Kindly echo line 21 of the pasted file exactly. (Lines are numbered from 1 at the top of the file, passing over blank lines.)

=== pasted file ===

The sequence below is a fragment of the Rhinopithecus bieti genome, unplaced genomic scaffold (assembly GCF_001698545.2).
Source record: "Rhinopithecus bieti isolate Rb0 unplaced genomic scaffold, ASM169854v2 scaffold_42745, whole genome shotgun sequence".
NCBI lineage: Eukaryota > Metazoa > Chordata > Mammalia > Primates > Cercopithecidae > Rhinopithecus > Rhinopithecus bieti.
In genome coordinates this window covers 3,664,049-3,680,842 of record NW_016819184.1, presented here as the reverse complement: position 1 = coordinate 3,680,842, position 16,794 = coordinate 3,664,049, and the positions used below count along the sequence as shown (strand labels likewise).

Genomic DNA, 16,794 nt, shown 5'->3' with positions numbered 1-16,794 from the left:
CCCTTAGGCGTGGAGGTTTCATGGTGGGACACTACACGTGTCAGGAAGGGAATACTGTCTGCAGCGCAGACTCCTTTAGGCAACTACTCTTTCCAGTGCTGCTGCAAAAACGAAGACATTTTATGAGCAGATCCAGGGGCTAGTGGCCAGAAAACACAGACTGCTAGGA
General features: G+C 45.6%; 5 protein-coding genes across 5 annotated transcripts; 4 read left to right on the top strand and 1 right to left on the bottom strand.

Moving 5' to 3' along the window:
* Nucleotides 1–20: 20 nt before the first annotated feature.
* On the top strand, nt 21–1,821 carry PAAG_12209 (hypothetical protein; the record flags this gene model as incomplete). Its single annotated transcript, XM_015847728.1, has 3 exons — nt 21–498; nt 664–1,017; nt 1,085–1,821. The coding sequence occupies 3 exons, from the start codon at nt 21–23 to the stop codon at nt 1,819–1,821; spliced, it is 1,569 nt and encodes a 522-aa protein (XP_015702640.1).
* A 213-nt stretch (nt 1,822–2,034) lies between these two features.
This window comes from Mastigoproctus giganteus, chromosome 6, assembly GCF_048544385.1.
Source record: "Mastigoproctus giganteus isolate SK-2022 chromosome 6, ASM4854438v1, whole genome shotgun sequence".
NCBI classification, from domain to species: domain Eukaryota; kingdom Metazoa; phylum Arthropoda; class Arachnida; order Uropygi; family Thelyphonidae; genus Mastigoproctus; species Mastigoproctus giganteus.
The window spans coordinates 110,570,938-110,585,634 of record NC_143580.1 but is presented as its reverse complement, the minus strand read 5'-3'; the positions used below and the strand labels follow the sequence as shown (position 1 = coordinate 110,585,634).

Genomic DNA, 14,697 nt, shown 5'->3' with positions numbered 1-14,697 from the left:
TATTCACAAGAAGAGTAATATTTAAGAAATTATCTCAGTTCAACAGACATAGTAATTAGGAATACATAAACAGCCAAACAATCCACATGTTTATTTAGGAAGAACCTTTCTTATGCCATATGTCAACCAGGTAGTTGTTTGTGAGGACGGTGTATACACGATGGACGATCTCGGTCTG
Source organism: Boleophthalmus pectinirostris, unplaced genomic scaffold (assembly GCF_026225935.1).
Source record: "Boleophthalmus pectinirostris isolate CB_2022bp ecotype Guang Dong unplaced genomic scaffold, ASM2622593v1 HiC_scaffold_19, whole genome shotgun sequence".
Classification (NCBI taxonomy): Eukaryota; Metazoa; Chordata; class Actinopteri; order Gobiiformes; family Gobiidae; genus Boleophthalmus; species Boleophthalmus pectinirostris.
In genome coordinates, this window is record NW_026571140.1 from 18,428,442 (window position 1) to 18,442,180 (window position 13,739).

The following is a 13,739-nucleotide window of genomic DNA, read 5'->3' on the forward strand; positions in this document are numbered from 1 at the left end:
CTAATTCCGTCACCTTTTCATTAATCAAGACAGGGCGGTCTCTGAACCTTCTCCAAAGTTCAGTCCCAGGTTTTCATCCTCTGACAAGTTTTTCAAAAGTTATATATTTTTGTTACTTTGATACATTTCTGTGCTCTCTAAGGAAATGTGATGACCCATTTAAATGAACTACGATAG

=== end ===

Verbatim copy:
In genome coordinates, this window is record NW_026571140.1 from 18,428,442 (window position 1) to 18,442,180 (window position 13,739).